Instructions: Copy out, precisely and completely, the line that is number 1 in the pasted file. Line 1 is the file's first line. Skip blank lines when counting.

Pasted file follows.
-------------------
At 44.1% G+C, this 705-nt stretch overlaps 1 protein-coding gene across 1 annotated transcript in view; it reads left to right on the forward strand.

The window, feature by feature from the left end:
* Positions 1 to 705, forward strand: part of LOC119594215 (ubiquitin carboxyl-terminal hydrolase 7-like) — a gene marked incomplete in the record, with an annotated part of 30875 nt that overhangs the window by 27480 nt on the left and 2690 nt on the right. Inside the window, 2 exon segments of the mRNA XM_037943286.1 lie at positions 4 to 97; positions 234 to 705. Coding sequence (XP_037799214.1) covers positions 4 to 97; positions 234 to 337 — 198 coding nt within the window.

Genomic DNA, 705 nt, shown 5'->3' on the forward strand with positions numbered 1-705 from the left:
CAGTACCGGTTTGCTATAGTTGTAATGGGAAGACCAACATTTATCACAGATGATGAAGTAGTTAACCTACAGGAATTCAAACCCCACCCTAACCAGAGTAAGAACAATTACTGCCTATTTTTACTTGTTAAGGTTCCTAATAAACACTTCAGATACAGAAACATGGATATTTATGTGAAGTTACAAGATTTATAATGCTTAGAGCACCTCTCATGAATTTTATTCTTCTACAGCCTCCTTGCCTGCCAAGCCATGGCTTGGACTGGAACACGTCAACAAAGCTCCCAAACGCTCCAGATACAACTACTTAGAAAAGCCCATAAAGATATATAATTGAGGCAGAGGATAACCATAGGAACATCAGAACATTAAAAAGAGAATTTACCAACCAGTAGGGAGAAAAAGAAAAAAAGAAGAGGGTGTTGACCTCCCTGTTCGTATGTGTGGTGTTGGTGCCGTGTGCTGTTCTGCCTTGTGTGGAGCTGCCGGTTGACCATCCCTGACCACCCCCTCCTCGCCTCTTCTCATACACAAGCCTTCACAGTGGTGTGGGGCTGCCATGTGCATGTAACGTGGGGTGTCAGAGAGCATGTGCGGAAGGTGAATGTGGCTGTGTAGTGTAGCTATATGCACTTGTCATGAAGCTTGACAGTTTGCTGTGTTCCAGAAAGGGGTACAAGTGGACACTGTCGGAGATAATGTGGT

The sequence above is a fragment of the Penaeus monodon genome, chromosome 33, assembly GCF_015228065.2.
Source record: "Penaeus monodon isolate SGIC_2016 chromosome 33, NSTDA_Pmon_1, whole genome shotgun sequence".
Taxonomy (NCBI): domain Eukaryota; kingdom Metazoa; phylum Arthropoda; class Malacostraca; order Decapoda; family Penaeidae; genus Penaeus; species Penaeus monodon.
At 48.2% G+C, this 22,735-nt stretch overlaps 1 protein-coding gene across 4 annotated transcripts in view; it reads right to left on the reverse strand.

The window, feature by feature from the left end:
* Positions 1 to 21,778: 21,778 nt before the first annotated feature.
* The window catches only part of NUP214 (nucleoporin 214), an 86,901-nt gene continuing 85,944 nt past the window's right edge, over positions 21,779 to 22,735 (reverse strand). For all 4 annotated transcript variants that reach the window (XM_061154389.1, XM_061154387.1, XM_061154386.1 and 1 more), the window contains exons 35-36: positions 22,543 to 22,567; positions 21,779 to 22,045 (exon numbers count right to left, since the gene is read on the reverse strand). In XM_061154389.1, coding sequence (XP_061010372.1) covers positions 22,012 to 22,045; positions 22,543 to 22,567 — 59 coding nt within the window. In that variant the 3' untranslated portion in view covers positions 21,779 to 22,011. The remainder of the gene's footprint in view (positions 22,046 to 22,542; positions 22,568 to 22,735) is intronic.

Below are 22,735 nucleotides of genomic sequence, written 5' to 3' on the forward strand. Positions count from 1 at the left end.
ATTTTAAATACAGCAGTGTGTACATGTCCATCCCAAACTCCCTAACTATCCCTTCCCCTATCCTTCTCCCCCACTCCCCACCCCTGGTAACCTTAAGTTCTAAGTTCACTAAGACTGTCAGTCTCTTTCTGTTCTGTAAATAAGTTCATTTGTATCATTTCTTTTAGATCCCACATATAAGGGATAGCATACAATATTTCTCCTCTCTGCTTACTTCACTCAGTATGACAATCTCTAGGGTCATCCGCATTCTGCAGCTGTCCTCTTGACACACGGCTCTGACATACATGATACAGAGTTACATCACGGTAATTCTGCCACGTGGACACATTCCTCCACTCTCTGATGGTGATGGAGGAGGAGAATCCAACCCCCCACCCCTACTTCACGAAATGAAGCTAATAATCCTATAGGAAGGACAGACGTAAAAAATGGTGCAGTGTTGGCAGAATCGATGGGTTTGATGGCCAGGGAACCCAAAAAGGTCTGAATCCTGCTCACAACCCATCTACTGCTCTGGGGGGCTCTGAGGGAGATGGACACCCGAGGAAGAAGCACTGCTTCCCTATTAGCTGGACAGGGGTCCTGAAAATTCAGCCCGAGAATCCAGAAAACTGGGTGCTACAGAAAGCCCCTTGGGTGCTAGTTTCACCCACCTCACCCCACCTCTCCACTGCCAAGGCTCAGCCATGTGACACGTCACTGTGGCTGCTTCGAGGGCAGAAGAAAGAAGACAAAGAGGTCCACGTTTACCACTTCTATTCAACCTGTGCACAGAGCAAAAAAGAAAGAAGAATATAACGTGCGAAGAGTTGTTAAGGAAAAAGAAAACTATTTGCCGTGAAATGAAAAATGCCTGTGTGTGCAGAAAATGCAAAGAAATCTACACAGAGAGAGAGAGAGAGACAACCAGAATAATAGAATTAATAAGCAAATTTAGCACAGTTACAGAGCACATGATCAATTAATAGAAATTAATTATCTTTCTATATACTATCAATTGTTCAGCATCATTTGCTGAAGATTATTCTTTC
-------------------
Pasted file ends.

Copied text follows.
At 44.1% G+C, this 705-nt stretch overlaps 1 protein-coding gene across 1 annotated transcript in view; it reads left to right on the forward strand.